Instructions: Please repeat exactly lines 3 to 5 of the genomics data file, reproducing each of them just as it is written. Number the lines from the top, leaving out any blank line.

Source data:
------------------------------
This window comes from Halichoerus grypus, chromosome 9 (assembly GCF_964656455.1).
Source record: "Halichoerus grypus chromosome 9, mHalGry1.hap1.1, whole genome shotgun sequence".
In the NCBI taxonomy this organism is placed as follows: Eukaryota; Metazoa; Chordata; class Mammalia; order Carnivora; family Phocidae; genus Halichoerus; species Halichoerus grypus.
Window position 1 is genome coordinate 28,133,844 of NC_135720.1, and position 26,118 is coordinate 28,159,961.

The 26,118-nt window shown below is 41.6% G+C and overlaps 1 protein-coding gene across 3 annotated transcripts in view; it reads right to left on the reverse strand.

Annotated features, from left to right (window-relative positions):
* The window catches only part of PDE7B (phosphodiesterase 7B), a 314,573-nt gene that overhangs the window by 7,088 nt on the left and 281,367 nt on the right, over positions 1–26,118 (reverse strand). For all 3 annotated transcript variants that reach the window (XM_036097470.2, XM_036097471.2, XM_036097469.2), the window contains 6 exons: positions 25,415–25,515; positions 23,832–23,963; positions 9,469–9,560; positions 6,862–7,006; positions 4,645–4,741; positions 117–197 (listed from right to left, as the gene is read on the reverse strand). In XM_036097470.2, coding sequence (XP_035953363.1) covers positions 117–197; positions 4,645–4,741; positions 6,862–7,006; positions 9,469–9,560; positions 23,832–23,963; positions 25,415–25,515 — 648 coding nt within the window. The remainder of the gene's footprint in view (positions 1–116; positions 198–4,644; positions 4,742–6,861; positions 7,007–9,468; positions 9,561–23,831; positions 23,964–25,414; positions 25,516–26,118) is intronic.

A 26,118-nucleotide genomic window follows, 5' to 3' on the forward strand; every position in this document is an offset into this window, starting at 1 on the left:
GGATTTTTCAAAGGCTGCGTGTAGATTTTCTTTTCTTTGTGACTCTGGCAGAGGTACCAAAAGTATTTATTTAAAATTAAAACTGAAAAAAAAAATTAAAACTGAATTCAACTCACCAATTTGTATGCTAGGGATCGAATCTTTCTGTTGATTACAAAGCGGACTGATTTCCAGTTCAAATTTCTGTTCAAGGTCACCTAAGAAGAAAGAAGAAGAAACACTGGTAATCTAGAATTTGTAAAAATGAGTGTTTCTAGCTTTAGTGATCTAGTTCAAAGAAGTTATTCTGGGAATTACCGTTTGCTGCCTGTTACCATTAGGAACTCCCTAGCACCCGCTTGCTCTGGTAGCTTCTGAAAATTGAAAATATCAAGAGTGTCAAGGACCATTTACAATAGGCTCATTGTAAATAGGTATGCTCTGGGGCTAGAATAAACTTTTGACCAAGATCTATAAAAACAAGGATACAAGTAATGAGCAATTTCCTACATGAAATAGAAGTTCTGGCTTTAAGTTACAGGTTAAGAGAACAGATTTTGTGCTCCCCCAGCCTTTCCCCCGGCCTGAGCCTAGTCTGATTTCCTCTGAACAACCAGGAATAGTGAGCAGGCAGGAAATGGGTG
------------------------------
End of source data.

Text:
In the NCBI taxonomy this organism is placed as follows: Eukaryota; Metazoa; Chordata; class Mammalia; order Carnivora; family Phocidae; genus Halichoerus; species Halichoerus grypus.
Window position 1 is genome coordinate 28,133,844 of NC_135720.1, and position 26,118 is coordinate 28,159,961.

The 26,118-nt window shown below is 41.6% G+C and overlaps 1 protein-coding gene across 3 annotated transcripts in view; it reads right to left on the reverse strand.